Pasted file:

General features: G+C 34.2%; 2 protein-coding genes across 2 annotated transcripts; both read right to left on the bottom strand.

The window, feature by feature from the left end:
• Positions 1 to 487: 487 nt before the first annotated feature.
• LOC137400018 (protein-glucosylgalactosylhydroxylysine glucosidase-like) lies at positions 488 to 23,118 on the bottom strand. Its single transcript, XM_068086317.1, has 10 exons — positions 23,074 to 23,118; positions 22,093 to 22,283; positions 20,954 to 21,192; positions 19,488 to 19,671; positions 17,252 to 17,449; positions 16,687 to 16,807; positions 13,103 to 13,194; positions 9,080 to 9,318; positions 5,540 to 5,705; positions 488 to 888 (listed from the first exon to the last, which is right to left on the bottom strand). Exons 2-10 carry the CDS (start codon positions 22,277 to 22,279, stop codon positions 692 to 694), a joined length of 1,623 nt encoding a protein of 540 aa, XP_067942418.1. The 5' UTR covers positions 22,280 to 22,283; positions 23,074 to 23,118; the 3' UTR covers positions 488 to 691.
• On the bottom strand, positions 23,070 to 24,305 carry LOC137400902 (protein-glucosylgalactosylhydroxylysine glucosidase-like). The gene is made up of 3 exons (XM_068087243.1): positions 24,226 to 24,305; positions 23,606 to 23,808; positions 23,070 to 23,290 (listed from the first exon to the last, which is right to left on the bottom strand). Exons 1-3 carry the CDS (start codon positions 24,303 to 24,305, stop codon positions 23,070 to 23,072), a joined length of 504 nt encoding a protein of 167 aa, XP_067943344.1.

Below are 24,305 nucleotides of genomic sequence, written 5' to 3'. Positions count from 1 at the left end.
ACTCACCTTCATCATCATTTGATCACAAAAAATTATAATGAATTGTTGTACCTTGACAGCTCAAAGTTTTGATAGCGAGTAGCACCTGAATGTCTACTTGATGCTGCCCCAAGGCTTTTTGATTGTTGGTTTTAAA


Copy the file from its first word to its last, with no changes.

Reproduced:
General features: G+C 34.2%; 2 protein-coding genes across 2 annotated transcripts; both read right to left on the bottom strand.

The window, feature by feature from the left end:
• Positions 1 to 487: 487 nt before the first annotated feature.
• LOC137400018 (protein-glucosylgalactosylhydroxylysine glucosidase-like) lies at positions 488 to 23,118 on the bottom strand. Its single transcript, XM_068086317.1, has 10 exons — positions 23,074 to 23,118; positions 22,093 to 22,283; positions 20,954 to 21,192; positions 19,488 to 19,671; positions 17,252 to 17,449; positions 16,687 to 16,807; positions 13,103 to 13,194; positions 9,080 to 9,318; positions 5,540 to 5,705; positions 488 to 888 (listed from the first exon to the last, which is right to left on the bottom strand). Exons 2-10 carry the CDS (start codon positions 22,277 to 22,279, stop codon positions 692 to 694), a joined length of 1,623 nt encoding a protein of 540 aa, XP_067942418.1. The 5' UTR covers positions 22,280 to 22,283; positions 23,074 to 23,118; the 3' UTR covers positions 488 to 691.
• On the bottom strand, positions 23,070 to 24,305 carry LOC137400902 (protein-glucosylgalactosylhydroxylysine glucosidase-like). The gene is made up of 3 exons (XM_068087243.1): positions 24,226 to 24,305; positions 23,606 to 23,808; positions 23,070 to 23,290 (listed from the first exon to the last, which is right to left on the bottom strand). Exons 1-3 carry the CDS (start codon positions 24,303 to 24,305, stop codon positions 23,070 to 23,072), a joined length of 504 nt encoding a protein of 167 aa, XP_067943344.1.

Below are 24,305 nucleotides of genomic sequence, written 5' to 3'. Positions count from 1 at the left end.
ACTCACCTTCATCATCATTTGATCACAAAAAATTATAATGAATTGTTGTACCTTGACAGCTCAAAGTTTTGATAGCGAGTAGCACCTGAATGTCTACTTGATGCTGCCCCAAGGCTTTTTGATTGTTGGTTTTAAA